Wednesday, 16 June 2010

My (Big) Africa Book

Although I was quite happy producing a simple Blurb photo book with white pages and basic templates, I ended up producing a second book because I wanted something more 'Photoshop' and 'scrapbooking' than the clean lines and off-the-shelf production look a straight Blurb book produces.

All the pages in this A3-sized book (printed by are multi-layered Photoshop files containing one or more photographs superimposed onto several textured layers over specially prepared, textured, background layers (with different backgrounds for the different book sections).
To get these visual effects I've used my own texture layers - these are nothing more than photos of ripped and crinkled bits of watercolour paper that have been cleaned up in Photoshop, converted to black-and-white and used as masks/overlays to create rough edges and textured picture surfaces.

Technique Number One: Breaking up the photo edge
The idea behind this is to create a rough-edged shape that can be used as a basis for a selection. Once the selection is made it's then applied to the actual picture on the layer above (or below) it. Press the Delete key to remove the outer parts of the photo which leaves an irregular (ripped paper) edge that you see in these examples.


Take a piece of watercolour paper, hand rip/tear off the edges all round, then screw the middle bit into a nice tight ball, then straighten it out on a flat surface as best you can. Then photograph it, sitting it on black card or velvet using nothing more sophisticated than an angled table lamp, so that you pick up some of the 3D qualities of the crinkled paper. Open the file in Photoshop, increase the highlight and shadow contrast (with Levels) to get a real black-and-white tone with some texture in the (white) middle part of the paper. Doing this makes it easy to select the crinkled paper only, usually with one click from the Magic Wand tool. A quick selection like this gives you an irregular-shaped selection line (because it follows the ripped paper edges). Open the mask image, select it all (Ctrl + A) and paste it into your 'master' page background (Ctrl + C, then Ctrl + V) and use the Move tool to shift it into place so that none of the rough edges bleed over the outside the picture layer.  You might have to Transform the mask to get it to fit (Ctrl +T). With your mask in position above the photo layer, use the Magic Wand to select the black outer part of the mask. Once the selection is running, make your photo layer the active layer and press Delete. This removes all the pixels on the outside of the selection leaving you with an irregular shaped picture edge. I then added a drop shadow to the (now) ragged-edged photo layer to lift it off the master page background.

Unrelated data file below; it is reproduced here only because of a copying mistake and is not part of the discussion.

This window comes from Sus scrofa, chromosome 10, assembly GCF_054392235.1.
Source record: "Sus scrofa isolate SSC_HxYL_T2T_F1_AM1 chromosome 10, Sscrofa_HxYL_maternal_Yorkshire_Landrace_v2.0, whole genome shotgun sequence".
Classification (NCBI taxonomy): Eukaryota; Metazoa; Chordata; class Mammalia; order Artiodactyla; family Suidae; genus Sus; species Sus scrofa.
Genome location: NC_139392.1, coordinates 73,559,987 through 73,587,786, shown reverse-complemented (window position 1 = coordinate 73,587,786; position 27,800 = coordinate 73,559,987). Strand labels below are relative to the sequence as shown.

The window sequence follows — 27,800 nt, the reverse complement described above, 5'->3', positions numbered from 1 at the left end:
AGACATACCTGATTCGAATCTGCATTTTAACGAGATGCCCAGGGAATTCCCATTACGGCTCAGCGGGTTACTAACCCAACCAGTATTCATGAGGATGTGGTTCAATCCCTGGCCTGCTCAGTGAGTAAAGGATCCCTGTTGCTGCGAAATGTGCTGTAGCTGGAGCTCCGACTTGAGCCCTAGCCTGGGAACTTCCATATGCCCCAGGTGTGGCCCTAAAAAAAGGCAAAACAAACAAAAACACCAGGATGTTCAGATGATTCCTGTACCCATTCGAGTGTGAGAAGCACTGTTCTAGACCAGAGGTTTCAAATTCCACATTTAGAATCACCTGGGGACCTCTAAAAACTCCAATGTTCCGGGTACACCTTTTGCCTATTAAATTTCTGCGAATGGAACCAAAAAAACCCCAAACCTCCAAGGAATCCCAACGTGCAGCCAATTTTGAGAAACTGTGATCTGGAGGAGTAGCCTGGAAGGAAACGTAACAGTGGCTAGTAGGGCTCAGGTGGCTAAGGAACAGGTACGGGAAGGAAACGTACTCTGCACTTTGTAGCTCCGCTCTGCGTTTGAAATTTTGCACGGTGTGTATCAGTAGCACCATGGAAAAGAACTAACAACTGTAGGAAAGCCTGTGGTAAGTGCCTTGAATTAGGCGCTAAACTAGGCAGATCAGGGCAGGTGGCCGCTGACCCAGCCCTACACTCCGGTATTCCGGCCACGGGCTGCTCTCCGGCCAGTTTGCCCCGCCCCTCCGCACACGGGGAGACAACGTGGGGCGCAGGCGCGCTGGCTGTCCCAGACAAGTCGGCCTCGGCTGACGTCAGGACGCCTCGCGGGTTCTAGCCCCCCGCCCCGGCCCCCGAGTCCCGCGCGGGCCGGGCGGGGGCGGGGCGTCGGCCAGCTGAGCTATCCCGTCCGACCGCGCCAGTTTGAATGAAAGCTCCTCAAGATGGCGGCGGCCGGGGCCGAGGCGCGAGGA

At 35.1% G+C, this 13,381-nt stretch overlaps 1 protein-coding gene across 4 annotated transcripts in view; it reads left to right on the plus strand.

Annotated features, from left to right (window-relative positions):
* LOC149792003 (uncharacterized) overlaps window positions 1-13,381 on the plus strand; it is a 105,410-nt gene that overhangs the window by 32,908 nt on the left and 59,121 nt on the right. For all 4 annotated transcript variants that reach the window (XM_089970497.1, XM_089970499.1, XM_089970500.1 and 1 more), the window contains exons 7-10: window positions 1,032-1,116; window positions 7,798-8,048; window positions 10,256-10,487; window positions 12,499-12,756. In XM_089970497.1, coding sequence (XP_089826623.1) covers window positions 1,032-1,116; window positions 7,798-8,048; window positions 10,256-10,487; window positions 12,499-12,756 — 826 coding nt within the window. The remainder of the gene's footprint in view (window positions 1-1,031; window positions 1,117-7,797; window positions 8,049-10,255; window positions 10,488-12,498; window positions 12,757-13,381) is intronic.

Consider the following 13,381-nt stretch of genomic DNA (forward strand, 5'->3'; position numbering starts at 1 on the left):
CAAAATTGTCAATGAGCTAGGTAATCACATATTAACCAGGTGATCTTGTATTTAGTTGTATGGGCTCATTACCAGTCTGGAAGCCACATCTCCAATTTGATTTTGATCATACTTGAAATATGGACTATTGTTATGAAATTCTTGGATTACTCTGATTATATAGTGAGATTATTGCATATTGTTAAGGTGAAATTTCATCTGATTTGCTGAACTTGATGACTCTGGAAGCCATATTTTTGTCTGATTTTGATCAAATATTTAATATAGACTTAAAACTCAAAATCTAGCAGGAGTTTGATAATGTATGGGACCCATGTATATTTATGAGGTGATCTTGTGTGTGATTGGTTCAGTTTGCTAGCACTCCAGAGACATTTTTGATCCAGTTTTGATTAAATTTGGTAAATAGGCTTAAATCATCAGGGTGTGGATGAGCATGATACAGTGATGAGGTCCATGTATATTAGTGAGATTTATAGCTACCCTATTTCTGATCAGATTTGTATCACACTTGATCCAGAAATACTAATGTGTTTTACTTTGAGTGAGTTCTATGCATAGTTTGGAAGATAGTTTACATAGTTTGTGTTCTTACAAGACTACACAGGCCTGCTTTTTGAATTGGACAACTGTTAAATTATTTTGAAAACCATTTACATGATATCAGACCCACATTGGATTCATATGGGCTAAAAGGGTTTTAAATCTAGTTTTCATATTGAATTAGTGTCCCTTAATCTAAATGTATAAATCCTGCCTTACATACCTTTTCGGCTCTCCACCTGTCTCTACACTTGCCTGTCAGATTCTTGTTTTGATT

Technique Number Two: Adding Surface Texture
Because you used a piece of crumpled paper as a mask for selecting, then deleting the edges of your picture layer, don't forget that the white part of the mask layer has a texture across its surface. If we leave this mask layer in position (after deleting the irregular outer edges of the photo layer) we can change the Blend Mode (of that texture layer) so that the texture from the paper surface merges into the digital photo layer. In this example, the Multiply setting worked effectively, giving substantial texture on top of the photo layer. This might initially look a bit harsh to the eye, so reduce the opacity of your mask/texture layer (I'd try 30% but it could be anything depending on the image being used). You can also change the contrast of the mask/texture layer using Levels. Making the shadows blacker increases the contrast and gives you the appearance of more texture. Once you've done this you may have to go back and reduce the layer opacity further so the texture doesn't become overpowering.

The cool thing about using bits of ripped up paper as masks/textures is that you can resize them using a Transform action (Ctrl + T) at any time without fear of losing quality. In fact the whole point is that the process remains a bit random - to escape the predicable rectilinear edge we are so used to in photos.

Above: Here's another ripped paper 'mask', set to Multiply or to Hard Light modes - these seem to work well with this sort of image. I erased out the middle parts here leaving the textures around the edge of the shot only. In fact I did this on all the five texture layers so the main part of the real photo is not obscured at all - only the edges get roughed up and textured.

Here's the video, hosted at, explaining, I hope in clear English, how to add textures into your page designs. It's a bit long so bear with me. Press the four-arrowed symbol at the bottom of this video window to see it in the resolution it was saved in...

To see Robin's amateur video shot in Africa, see below...

East Africa Photo Tour from Robin Nichols on Vimeo.

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